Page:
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Book on Tensors/ GR

  1. Jun 2, 2010 #1

    could someone please suggest me a good book to learn both Tensors as well as General relativity? It has to be introductory.
  2. jcsd
  3. Jun 2, 2010 #2

    George Jones

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    What is your background in physics and math? Do you good working knowledge, (i.e, able to do textbook problems) of special relativity, multivariable calculus, and linear algebra?
  4. Jun 2, 2010 #3


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    I think the best introductory GR book is Carrol's (though this will depend on your level).
  5. Jun 2, 2010 #4
    I think Carroll's book will be way too mathematically challenging to someone who might just wish to learn the physics the first time around. Unless one is looking to learn things in a mathematical fashion, I wouldn't suggest Carroll. Since the OP is only asking for an intro text, I would certainly not go for Carroll straight away.


    As an intro text, I recommend Schutz's "A First Course In General Relativity". I myself am using it at the present as a reference. He has a really good presentation of the math involved while making certain the physics isn't sidelined.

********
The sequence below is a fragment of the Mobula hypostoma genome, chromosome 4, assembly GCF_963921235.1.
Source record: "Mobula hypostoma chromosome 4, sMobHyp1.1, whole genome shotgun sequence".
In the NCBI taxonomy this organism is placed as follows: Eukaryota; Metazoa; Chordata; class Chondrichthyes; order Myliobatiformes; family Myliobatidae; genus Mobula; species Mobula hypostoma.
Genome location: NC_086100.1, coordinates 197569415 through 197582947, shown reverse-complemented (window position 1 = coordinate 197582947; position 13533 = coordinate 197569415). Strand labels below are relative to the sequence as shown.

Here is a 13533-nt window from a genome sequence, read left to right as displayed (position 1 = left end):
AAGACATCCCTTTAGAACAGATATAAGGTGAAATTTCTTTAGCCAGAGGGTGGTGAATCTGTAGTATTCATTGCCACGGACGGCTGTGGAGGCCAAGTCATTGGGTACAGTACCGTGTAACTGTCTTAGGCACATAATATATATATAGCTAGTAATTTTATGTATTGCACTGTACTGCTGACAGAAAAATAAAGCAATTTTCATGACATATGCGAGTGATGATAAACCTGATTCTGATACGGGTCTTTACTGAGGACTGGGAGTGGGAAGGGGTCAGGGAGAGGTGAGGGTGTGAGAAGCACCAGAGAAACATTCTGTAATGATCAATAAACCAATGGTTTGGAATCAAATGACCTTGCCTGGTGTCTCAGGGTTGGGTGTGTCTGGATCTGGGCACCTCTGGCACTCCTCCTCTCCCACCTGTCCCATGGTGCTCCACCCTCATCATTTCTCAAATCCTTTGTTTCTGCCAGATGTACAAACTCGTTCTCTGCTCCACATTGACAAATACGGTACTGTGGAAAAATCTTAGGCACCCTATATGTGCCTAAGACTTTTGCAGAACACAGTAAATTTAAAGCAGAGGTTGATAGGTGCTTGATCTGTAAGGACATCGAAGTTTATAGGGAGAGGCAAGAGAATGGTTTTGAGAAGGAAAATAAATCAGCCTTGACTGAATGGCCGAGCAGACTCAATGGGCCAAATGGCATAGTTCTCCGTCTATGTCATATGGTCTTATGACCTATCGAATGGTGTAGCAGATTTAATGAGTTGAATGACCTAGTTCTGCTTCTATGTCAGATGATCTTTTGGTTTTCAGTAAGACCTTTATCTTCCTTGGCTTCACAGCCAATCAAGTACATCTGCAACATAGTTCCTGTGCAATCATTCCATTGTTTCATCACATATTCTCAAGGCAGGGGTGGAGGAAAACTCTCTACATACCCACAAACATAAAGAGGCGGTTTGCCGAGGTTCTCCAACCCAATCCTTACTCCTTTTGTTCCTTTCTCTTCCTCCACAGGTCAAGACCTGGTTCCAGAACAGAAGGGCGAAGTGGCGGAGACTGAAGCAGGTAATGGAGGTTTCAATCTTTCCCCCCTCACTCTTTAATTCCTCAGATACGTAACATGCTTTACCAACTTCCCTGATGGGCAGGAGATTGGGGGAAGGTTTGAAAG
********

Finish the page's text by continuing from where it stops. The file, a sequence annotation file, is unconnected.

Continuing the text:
6. Jun 2, 2010 #5


    Staff: Mentor

    I don't have Schutz, but my understanding is that, contrary to the title it is primarily focused on SR, but it uses tensors and other such concepts that generalize easily. Is that correct?
  7. Jun 2, 2010 #6


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    The problem is that "intro" means many things to many people. Since Carroll's text is entitled "An Introduction to General Relativity", I assume there must be some people who would consider it an introductory text. But we can't really know more without hearing back from the OP.
  8. Jun 2, 2010 #7
    Here is the table of contents.
  9. Jun 2, 2010 #8
    Last edited by a moderator: May 4, 2017
  10. Jun 2, 2010 #9
    general relativity - a guide for physicsts, by Hobson et al
  11. Jun 3, 2010 #10
    Last edited by a moderator: May 4, 2017
  12. Jun 3, 2010 #11
    For the money, consider Relativity Demystified by McMahon. You can buy them used on the internet for a few dollars.

    I just finished Chapter 4 on Tensor Calculus. It took much practice, but I am getting the hang of it.
  13. Jun 3, 2010 #12
    I don't think this is correct. He certainly spends about 100 pages or so on special relativity and develops it quite thoroughly, but that's expected for a first course since it develops much of the machinery before it gets generalized. I would go with Schutz and couple that with Alan Lightman's problems and solutions book. Hobson is certainly good too.
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